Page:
Solar dermatitis is the popular name for photodermatitis, a health condition in which a number of symptoms, not unlike those in other types of eczema, appear after the skin has been exposed to the sun.
This reaction is from a limited part of the spectrum of light that is emitted by the sun - the ultra violet part of the spectrum, or UV rays. People with fair skin, lighter hair color, and lighter eye color, are more likely to develop the condition. It can be easily managed by avoiding contact of the skin with sunlight, or by removing the cause of the condition when possible.
There are a number of things that can cause photodermatitis:
Eczema, lupus, as well as some genetic and metabolic factors all may lead to the unusual reaction on the skin when in contact with UV light. Photosensitivity (and possibly photodermatitis) are also possible side effects of a lot of medications, from NSAIDs, antibiotics, antifungals, antidepressants, and chemotherapy agents. Some of the chemicals that cause photosensitivity are:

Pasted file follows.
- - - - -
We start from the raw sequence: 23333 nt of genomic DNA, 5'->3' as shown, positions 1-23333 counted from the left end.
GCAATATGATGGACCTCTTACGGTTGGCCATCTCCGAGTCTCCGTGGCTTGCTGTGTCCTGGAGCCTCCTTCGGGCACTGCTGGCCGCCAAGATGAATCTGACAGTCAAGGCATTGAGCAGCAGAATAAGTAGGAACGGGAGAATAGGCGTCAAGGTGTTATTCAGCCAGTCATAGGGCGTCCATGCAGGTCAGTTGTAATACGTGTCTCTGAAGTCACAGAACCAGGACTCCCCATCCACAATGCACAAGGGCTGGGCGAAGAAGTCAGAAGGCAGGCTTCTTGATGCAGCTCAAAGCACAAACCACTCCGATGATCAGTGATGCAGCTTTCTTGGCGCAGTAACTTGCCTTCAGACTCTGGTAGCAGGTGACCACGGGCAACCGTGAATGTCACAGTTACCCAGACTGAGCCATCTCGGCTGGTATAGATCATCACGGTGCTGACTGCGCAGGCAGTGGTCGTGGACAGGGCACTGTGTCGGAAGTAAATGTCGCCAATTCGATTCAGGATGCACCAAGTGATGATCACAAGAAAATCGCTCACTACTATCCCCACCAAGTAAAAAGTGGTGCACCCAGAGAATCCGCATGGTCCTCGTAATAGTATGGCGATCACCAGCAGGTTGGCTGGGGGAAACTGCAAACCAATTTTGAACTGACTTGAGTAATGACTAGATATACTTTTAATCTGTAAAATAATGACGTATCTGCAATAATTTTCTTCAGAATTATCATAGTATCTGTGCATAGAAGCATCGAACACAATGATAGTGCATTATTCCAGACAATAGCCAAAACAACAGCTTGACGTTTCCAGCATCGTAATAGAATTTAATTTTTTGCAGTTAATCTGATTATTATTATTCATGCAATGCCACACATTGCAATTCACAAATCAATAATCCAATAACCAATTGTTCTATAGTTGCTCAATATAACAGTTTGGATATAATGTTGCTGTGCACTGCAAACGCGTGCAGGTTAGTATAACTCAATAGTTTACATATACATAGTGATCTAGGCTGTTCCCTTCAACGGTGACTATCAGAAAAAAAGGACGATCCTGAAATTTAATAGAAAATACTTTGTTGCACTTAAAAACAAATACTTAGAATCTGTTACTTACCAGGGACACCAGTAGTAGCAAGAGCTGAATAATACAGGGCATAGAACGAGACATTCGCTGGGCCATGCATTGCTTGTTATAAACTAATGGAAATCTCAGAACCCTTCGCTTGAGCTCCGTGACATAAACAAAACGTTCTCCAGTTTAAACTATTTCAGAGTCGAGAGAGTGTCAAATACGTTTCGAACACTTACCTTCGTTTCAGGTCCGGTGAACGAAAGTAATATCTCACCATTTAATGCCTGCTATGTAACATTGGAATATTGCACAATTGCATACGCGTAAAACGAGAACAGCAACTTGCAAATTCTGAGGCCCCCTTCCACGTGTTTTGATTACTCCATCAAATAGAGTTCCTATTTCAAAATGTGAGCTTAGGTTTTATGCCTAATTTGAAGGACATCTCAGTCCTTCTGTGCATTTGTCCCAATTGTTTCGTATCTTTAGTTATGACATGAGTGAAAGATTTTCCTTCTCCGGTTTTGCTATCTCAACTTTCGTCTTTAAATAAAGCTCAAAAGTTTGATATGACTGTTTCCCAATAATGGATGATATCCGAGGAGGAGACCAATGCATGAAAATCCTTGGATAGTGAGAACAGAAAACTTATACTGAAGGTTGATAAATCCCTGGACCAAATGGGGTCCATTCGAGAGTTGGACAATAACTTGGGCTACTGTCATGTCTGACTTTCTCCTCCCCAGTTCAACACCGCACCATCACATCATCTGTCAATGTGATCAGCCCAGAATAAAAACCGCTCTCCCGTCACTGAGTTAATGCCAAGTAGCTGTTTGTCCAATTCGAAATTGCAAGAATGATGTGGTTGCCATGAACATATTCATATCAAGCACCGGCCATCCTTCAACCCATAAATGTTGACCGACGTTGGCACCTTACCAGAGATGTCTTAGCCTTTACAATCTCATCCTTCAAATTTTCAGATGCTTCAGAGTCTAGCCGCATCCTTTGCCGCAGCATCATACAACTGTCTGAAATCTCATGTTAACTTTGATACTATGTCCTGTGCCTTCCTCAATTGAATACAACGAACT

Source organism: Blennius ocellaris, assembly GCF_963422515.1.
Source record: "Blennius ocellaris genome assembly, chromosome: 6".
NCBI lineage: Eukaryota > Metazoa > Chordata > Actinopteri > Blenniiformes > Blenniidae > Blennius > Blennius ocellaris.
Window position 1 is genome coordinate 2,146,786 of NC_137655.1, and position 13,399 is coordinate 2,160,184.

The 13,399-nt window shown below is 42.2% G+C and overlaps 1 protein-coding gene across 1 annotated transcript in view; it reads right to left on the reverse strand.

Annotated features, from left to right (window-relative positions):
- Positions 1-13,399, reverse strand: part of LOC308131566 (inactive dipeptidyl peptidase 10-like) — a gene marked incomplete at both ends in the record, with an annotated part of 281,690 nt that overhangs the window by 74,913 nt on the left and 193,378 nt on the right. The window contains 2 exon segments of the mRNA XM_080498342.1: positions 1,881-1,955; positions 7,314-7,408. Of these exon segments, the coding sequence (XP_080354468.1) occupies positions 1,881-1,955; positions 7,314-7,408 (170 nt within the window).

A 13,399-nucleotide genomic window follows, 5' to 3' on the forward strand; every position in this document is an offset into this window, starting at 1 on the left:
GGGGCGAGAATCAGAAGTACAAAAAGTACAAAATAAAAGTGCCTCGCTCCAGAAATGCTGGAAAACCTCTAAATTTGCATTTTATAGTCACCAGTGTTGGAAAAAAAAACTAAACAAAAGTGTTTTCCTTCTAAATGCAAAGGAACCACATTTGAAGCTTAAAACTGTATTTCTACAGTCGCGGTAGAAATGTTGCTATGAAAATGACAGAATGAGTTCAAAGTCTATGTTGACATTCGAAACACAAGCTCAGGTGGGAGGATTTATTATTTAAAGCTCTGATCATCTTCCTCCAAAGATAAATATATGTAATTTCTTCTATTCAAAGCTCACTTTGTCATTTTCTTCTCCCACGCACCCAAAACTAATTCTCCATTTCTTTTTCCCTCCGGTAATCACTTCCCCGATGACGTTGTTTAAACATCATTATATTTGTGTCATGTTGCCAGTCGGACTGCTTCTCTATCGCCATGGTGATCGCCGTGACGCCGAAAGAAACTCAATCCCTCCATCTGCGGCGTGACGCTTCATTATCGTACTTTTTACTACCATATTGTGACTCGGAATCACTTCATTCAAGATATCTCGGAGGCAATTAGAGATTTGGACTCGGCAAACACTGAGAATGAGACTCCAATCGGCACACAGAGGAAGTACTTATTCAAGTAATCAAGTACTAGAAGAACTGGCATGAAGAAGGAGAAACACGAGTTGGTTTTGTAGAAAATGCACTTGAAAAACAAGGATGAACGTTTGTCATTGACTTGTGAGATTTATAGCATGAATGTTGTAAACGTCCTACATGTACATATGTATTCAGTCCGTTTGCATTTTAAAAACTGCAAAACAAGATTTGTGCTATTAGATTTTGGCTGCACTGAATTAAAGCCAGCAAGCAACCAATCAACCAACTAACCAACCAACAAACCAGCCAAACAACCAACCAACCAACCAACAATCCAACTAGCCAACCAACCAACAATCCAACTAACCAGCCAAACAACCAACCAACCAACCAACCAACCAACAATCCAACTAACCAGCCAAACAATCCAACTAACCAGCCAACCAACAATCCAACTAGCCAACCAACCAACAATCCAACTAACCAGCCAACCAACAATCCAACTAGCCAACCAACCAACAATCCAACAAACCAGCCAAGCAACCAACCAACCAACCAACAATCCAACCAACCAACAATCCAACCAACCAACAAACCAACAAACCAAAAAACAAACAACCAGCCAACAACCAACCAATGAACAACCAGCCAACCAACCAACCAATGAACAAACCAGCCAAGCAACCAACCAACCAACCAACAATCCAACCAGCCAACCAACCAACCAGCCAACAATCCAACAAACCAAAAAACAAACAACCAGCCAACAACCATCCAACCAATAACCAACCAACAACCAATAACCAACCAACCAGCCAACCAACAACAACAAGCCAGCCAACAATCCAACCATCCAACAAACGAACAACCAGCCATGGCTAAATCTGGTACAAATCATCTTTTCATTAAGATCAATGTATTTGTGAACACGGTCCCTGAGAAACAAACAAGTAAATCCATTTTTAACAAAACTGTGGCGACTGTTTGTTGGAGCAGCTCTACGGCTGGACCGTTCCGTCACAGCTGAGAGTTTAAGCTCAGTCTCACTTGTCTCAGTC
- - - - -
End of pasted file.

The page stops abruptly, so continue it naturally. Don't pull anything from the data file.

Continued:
Symptoms of photodermatitis usually include:
It's not uncommon for photodermatitis symptoms to look like regular eczema. The area affected is usually exposed to the sun, so symptoms can present themselves after the slightest exposure to the sun. They can also show up after a session in a tanning bed. Depending on the severity of the conditions, the skin turns red, starts to itch, and develops a rash with blisters, bumps, and possible lesions. Nausea, followed by fever and chills, can happen in more severe cases.
These symptoms can appear all of a sudden and go away after a short time, or they can last for quite a while, as photodermatitis can be both acute and chronic. People with a genetic cause of photodermatitis have an increased risk of skin cancer.
Treatment and management options for photodermatitis include:
The most important thing is to control the exposure of the skin to the sunlight. As it would be nearly impossible for people with solar dermatitis to avoid the sun completely, it should be avoided at the times with peak UV index. At other times, sunscreen may provide the necessary protection, and if not, light clothing with long sleeves can be used to protect the skin, even in a really hot summer.
Needless to say, deliberate exposure to UV rays, unless controlled by a medical professional, is not a good thing to do, so tanning beds should be avoided.
Sign Up For My Free Newsletter